Christopher Owen says it’s time to take an honest look at partnerships.
3 minute read
What does the word “partnership” mean to you? I believe it’s about rallying around a joint mission or common goal – something that genuinely motivates different parties to work together.
But let’s be honest. In the social sector, the word has lost some of its sheen.
“Increasingly, ‘partnerships’ are often cobbled together quickly – and without much thought – in a bid to secure funding.”
Now, this may feel like an unfortunate necessity in today’s funding environment. But the problem is that these kinds of alliances usually fail to walk the talk – and this harms the organisations involved and the work they deliver.
Putting differences aside
So how do you build a good partnership? It’s not easy. After all, in times of austerity and increasing competition for grant funding, voluntary sector organisations are working overtime to find ways to differentiate themselves – and exaggerate these differences to claim their slice of the shrinking funding pie. So any partnership means bringing together organisations that have put a lot of effort into sounding different to everyone else.
One initiative that’s transcended these differences is The Drive Partnership, which consists of three very different partners:
- SafeLives, a national charity focused on helping the survivors of domestic abuse;
- Respect, a charity focused on addressing domestic abuse by targeting perpetrators; and
- Social Finance, a not-for-profit focused on achieving sustainable change at scale
Despite these differing focuses, this partnership achieved its initial ambition of scaling delivery of a new service to seven new areas over three years, with more to come.
And perhaps more significantly, these three distinct organisations created a single vision around what needs to be done more broadly to tackle domestic abuse at source by working with the perpetrator.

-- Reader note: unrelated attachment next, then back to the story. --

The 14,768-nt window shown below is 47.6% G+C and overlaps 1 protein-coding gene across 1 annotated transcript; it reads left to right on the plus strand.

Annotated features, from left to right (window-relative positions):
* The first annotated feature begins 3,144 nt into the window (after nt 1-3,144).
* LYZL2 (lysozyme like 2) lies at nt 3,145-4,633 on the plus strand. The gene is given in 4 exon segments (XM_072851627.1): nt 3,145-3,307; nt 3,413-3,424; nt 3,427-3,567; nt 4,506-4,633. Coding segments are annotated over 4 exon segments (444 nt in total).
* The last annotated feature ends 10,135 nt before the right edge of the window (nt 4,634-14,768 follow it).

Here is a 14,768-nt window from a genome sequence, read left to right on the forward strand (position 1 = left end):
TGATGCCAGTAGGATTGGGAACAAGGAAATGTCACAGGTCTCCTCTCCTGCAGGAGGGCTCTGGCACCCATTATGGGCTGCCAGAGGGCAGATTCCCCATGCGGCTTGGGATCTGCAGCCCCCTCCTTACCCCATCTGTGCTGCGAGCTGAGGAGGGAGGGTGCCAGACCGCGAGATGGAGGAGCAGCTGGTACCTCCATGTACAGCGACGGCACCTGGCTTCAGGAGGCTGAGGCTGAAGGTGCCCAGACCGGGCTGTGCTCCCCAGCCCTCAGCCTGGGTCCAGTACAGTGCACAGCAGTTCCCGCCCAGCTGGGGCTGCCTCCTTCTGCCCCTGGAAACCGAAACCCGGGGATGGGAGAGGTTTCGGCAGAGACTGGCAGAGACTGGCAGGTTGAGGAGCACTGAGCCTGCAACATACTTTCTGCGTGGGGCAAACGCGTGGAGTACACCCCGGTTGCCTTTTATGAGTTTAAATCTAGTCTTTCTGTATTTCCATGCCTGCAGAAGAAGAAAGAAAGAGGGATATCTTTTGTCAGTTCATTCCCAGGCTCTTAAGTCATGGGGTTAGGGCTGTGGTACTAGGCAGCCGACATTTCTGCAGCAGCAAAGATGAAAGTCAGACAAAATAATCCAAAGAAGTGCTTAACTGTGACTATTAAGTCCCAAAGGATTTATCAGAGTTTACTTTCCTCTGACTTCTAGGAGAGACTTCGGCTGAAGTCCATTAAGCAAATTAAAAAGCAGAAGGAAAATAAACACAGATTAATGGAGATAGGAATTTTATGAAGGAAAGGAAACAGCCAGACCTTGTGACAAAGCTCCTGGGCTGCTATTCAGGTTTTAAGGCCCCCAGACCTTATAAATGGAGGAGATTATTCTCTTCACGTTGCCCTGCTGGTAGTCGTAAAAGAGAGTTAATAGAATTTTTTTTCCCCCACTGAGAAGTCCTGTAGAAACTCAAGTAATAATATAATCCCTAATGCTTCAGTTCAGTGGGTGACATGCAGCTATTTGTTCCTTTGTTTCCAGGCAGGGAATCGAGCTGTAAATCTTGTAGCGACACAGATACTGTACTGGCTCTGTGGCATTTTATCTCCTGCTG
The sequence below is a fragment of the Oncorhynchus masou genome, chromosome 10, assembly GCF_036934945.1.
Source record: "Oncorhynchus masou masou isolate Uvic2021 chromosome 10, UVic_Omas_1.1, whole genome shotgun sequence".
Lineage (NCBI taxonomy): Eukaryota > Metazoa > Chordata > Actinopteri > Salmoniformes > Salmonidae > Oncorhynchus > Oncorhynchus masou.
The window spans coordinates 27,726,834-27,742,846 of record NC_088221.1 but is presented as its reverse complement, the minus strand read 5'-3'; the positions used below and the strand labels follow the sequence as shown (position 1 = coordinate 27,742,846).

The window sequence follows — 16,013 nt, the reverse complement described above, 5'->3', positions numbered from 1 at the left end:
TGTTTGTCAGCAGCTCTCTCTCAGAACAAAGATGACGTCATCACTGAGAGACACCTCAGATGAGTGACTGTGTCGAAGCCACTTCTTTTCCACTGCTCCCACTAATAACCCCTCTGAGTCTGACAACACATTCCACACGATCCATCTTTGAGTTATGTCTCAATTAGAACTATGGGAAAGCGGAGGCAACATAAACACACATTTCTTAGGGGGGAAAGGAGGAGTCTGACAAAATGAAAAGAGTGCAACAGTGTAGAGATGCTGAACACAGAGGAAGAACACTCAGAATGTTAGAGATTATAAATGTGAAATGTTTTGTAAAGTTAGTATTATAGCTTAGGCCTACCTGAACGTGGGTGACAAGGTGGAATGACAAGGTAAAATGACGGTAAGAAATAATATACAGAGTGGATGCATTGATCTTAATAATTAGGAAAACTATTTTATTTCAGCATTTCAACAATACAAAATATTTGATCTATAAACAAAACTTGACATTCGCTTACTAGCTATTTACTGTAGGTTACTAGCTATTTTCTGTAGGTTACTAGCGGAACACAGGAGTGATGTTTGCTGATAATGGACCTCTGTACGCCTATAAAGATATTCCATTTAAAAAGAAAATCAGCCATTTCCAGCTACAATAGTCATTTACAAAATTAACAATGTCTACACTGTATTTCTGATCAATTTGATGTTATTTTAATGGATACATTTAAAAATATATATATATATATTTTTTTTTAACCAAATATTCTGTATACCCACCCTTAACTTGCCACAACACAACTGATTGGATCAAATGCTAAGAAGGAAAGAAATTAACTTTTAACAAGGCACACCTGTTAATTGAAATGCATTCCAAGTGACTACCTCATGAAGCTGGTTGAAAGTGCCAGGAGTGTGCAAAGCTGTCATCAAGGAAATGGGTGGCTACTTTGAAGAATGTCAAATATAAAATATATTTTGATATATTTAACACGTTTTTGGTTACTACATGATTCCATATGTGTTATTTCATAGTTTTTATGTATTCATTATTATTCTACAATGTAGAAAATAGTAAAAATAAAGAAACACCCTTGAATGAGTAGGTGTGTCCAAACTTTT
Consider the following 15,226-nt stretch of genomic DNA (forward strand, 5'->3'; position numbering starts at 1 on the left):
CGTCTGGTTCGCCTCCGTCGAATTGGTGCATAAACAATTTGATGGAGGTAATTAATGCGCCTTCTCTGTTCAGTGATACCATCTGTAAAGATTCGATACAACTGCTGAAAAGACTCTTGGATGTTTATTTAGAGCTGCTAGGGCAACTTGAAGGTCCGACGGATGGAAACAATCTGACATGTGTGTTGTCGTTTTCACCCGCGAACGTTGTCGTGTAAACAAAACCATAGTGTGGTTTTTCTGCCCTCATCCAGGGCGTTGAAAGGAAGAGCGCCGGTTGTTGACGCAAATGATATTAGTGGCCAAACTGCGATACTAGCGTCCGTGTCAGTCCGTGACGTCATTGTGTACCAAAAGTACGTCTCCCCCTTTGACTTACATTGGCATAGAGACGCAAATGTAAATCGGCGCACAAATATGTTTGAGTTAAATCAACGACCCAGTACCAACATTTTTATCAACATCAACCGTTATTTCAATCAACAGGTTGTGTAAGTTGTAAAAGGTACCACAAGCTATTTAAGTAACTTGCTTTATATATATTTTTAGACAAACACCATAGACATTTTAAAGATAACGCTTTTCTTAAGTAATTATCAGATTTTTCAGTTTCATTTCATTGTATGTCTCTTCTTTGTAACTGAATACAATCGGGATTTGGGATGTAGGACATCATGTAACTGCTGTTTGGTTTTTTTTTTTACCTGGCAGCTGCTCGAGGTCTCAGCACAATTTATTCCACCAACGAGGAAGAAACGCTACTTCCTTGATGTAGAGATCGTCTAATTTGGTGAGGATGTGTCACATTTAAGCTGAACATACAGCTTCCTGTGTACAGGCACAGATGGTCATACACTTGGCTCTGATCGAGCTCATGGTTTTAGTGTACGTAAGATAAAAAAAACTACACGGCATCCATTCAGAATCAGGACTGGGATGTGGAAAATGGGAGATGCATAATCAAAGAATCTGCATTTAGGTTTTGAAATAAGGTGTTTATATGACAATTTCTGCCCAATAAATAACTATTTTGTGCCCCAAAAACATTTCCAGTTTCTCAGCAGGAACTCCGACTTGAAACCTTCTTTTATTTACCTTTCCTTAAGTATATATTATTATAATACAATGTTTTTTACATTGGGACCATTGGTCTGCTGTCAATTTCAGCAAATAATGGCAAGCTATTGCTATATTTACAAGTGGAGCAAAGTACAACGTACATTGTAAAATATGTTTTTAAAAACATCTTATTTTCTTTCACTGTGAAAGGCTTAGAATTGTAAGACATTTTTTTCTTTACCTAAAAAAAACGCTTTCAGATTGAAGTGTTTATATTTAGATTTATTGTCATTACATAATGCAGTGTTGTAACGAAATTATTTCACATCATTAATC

Though the partnership has faced many external challenges, the personal relationships established between the partners have enabled them to tackle these openly and as a unified front.
The key to strong partnerships
So how can organisations transcend their deeply embedded differences?
There is no doubt that rallying behind a common mission or goal is still crucial. But the Drive partners say the key element in any successful partnership is trust.
“Rallying behind a common mission or goal is still crucial. But the key element in any successful partnership is trust.”
This can be harder than it sounds. Building trust is something that takes time – and a significant investment of resources from all parties.
With The Drive Partnership, trust didn’t happen overnight. It took monthly meetings over many years, with senior leadership figures from each of these large organisations, to get to a point where the partners genuinely trusted one another.
Even then, this level of trust is fragile, susceptible to changes in leadership, funding, and the broader sector in which the partners operate. So it’s also important to maintain these relationships.
The risk and rewards
“How do you start building trust between organisations? One of the key ingredients is vulnerability.”
To create any strong partnership, the organisations involved need to pool their complementary skill sets. But this process can feel threatening – especially in the early stages. After all, organisations operating in similar spaces can feel exposed when they share their knowledge and expertise. For example, they may need assurance that their partners won’t use this for their own ends, such as staking a bigger claim for their organisation in the sector.
It can feel risky, but this openness is needed for the partnership to reach its full potential. If everyone is prepared to invest the time, take risks and show some vulnerability, the partnership will be able to draw on a much broader base of skills and experience.
And this will bring the most valuable reward of all – a partnership that really lives up to the name.